Dancing Young Men and Octopii

September 9, 2009

posted & written by Caroline Picard

Last week we released the North Georgia Gazette. As part of that release, we had two readings–one at The Whistler, the other at 57th Street Books in Hyde Park. At The Whistler, Basia Kapolka read on behalf of the Gazette, reciting a poem about the setting of the sun for three months. John Huston followed with a lecture about his recent expedition to the Arctic and after that Lily Robert-Foley read some passages from her end notes. We were lucky enough to see Devin King read as well–he had prepared a response to the Gazette (it’s awesome: it involves ghosts and villianized octupii and Victor Hugo) and I will post part of that response below, encouraging all of you to follow it up to his blog, Dancing Young Men From High Windows. After that, Nick Butcher from Sonnenzimmer played with Jason Stein. The whole thing was fantastic (I thought) and while an awkward MC, I had a great time.

Devin also read this piece at 57th Street Books–a nice gathering, slightly more intimate, there was an old couple in the corner who chuckled periodically. Another girl eating a sandwich. Anyway. Many thanks to our hosts for letting us have the reading, both were exceedingly gracious (Paul (the bartender and mastermind drink gourmet), for instance, would shake his cocktails in the basement stairwell to avoid making noise–I couldn’t believe how considerate)….and of course to all participants, helpers, proofreaders and contributors: here’s to a job well done and thank you thank you thank you.

octopus-400

Victor Hugo’s Last Musical

The musical’s grand opener is called, “We belong to the night,” and then there’s the famous actor Hooper, done up in a pelt but looking like a bat, bounding on all fours, giggling, his back to the curtain, trying to find a dark, circular, puzzle image. There is a detachment in his gambol, a kind of stoicism of the present; the alternately accusing and mutely questioning face of a dead man is all that describes his strange twisting associative dance. All features belong to the actor, Hooper, himself: a force utterly deployed in the world at any given moment, entirely characterized by its full set of features.
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Ever since the philosophers distinguished the living from the non-living children have seemed to display an extensive capacity for awe and wonder along with their horror, a horror that remains distinctly consistent, arising from an experience of cognitive dread which cannot be escaped or evaded. At times Hooper’s actions on the stage suggest that all humans takes things “as” what they are, the actor claims that even blindly using a hammer takes it “as” a hammer. It was such an unusual and unlikely event, this musical; like when the centaur is mated with the cheetah, and their off-spring is not some hellish monstrosity, but a thoroughbred colt able to carry us for half a century and more.
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In the autumn of 1853 Victor Hugo’s family began talking to ghosts. The American habit of table-tapping had reached Europe a few months earlier and the Hugos, bored and in exile, began by contacting their child Leopoldine, who had drowned in a boating accident ten years earlier. At first a sarcastic patriarch, Victor became enthralled by the practice and eventually would talk to Dante, Shakespeare, Moliere, Aeschylus, Galileo, Moses, Jesus Christ, St. Augustine, Voltaire, and Death itself.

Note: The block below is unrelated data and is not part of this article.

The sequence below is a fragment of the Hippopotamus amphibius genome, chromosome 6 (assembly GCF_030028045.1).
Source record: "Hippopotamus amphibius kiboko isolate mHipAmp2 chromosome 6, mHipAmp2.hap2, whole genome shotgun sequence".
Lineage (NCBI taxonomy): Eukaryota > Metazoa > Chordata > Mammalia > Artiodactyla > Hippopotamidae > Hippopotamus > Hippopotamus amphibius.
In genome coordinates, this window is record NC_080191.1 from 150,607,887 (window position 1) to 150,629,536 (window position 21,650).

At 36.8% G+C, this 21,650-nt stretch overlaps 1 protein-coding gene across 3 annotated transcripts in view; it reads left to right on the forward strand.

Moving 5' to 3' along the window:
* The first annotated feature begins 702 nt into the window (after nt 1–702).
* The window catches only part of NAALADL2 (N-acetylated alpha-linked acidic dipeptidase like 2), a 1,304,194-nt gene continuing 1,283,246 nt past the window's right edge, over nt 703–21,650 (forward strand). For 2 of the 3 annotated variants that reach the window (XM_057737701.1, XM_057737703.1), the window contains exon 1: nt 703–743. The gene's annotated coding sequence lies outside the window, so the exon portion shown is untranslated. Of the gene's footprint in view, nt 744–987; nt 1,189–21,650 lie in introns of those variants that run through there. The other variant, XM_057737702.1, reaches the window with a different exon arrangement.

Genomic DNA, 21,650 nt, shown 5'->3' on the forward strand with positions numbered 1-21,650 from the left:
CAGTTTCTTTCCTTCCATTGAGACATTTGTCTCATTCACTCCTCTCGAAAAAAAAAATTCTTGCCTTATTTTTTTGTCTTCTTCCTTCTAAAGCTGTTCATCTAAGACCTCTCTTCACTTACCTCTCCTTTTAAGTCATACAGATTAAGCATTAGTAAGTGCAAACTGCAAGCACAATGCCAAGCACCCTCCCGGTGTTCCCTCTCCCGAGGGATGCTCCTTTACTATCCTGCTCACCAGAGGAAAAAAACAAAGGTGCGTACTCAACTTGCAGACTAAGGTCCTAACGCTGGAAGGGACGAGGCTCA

Please go here to continue reading.

GREEN LANTERN COUNTDOWN: This will be the first in the last five art/music events to take place at the Green Lantern Gallery.

This Saturday, March 21st @ 7pm, The Green Lantern Cordially Invites you to Come and See –

“Dancing Young Men From High Windows”

A New Opera by with libretto by Devin King and music by Sean O’Connell

Additional Performances by Justin Cabrillos and A D Jameson

Two men remembered: Elvis Presley and Don Quixote. A new song written for the King’s Olympics: Comic Book The Comic Book, Wild Wild Women Yell The Comic Book. Dancing Young Men From High Windows is a multimedia opera that abuts simple stories; their crux is to find cause in the repeating images of a man getting his hair cut, a hound dog, a ragged horse, and the Vegas strain of karate. These joints in place, the King and the Betty arrive with Phil Spector’s head in tow. In a very nice white box. How will the narrator transcribe these images into a song for the Olympics? The Olympics are coming, Je suis omnipotent.

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Devin King was recently awarded an MFA from the School of the Art Institute of Chicago. A philologist with a heart of gold, he writes about pop music for The Boston Phoenix, teaches poetry to young adults, and probably listens to too many showtunes and too much bubblegum pop. His long poem, CLOPS, will be out from the Green Lantern Press in fall 2009.

Sean O’Connell is currently enrolled at the School of the Art Institute. Interested in 21st century composition and composting, Sean is currently organizing a performance series entitled P O P S for the Green Bicycle Organization as well as a bike tour of South Side urban gardens

Justin Cabrillos’s work is concerned with how the body shapes and is shaped by the words we use. In his sound poems, text-sound pieces, performances, and mixed-media installations, the body’s presence and absence are mediated through language.

A D Jameson is a writer, video artist, and performer. Last year he completed both a prose collection, “Amazing Adult Fantasy,” and a novel, “Giant Slugs.” His writing has appeared in The Denver Quarterly, Fiction International, elimae, and various other journals. A D’s currently working on a second novel and several novellas.